But John speaks further and says, "Behold, what manner of love the Father has bestowed upon us, that we should be called the sons of God" (1 John 3:1). Again we feel that John was a wondering worshipper as this exclamation broke out from him. And we bow down and worship with him as we read what he has written. This is not the manner of men, it is the manner of the Father's love. We, like the prodigal of the parable, would have been glad to have been sheltered in the kitchen where with hard toil we could have earned the bread that would have preserved us from starvation. That was our highest expectation, but not so was the Father's thought for us. He ran to meet us and covered us with kisses as we fell into His embrace. He clothed us in the best robe and brought us into His own home and called us His children. Oh, the wonder of it! We had no claim upon this. He has not treated us thus because of what we were; in this His own love has found its expression, and we wonder and worship before Him as we think of it. But this could never have been known by us if Christ had not come, and we can only enter into the experimental enjoyment of it as we follow Him as John did. It is the Son of God, risen from the dead, who declares the Father's Name to us, and as we listen to His voice He makes us worshippers — and such the Father seeks.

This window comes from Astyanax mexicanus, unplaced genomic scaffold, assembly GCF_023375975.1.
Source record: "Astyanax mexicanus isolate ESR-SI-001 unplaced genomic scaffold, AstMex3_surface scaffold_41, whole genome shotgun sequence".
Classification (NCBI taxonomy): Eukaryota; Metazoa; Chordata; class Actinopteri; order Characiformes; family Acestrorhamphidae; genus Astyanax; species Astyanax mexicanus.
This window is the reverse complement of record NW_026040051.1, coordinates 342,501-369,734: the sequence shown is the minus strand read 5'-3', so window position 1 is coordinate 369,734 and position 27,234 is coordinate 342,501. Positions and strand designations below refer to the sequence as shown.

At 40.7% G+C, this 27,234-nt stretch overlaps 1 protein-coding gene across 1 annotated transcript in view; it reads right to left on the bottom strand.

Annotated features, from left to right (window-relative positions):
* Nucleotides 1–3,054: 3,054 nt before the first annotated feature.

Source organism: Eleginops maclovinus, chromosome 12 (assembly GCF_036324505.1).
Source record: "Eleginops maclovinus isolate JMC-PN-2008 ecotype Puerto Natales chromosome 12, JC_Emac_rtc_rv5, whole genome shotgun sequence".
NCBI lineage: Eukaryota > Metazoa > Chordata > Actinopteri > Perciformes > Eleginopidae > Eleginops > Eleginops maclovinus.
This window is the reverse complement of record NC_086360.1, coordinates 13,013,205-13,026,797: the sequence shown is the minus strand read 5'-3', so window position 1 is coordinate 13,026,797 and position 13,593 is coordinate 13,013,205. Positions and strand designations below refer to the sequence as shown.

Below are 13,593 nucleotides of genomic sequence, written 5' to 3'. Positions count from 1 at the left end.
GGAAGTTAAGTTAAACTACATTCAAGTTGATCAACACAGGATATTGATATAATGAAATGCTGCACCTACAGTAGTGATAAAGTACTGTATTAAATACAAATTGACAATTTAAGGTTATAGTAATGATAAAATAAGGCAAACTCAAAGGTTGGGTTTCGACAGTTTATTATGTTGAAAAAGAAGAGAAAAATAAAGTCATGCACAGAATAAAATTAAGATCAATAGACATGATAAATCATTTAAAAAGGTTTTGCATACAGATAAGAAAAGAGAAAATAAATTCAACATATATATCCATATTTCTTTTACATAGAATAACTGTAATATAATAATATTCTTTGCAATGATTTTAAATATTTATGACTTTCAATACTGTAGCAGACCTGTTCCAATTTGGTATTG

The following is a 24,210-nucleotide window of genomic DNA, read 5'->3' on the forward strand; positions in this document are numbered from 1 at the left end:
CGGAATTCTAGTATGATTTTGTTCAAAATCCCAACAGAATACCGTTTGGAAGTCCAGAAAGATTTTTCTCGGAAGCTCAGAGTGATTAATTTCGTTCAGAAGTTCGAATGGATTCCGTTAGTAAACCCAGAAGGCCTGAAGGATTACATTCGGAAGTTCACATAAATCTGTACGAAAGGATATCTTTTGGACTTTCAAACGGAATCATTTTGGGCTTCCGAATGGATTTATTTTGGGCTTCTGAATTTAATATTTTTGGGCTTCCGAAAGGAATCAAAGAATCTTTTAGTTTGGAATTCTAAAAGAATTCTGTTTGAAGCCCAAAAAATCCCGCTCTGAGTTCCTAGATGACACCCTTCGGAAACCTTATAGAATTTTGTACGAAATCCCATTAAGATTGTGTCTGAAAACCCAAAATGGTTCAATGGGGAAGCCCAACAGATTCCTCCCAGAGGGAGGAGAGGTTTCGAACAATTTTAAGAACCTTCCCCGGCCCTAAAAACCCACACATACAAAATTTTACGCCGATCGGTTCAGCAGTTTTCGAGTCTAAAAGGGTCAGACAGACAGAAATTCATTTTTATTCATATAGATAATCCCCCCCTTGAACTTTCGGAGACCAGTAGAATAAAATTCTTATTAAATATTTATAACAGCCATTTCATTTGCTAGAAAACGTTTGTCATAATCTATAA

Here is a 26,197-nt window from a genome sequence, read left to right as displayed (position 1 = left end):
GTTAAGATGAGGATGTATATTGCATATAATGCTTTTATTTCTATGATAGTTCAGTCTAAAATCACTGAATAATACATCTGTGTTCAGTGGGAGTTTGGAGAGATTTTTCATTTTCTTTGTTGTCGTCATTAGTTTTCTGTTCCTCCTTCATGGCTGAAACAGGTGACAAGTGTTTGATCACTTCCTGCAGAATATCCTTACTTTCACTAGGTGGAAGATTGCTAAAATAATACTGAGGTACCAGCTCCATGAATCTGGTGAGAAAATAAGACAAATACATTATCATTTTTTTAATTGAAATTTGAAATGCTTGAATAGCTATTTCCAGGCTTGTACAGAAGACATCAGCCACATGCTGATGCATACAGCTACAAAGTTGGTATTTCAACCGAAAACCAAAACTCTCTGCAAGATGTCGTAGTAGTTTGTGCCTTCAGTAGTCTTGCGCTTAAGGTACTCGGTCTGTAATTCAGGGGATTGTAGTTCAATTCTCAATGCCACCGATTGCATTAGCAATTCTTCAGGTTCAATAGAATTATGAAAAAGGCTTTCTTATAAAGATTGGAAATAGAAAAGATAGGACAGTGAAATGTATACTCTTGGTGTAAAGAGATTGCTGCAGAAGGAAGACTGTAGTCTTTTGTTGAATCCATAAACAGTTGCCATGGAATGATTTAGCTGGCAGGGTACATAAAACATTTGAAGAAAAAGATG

This contact with the Lord on ANDREW'S part had a wonderful effect upon him. He became a WORKER, for we read: "One of the two which heard John speak, and followed [Jesus], was Andrew, Simon Peter's brother. He first findeth his own brother Simon . . . and he brought him to Jesus." He was more successful than Philip was when he went forth, or at least his work was done with greater ease. And these two men stand out in contrast to each other in this Gospel of John. Andrew had found such an object for his trust and affection in Jesus that he cannot be idle, he must find someone else to share his joy and satisfaction, and who more likely than his own brother? He had been so affected by that one day spent in the Lord's company that he effectually affected his brother. He had no difficulty in bringing him to Jesus. Philip had not been drawn in the same way after the Lord. He had to be commanded to follow, and when he set out to work as Andrew had done he met with questions and doubt. There was not the same clear, convincing ring in his witnessing, and not until he urged Nathanael to come and see for himself did he succeed.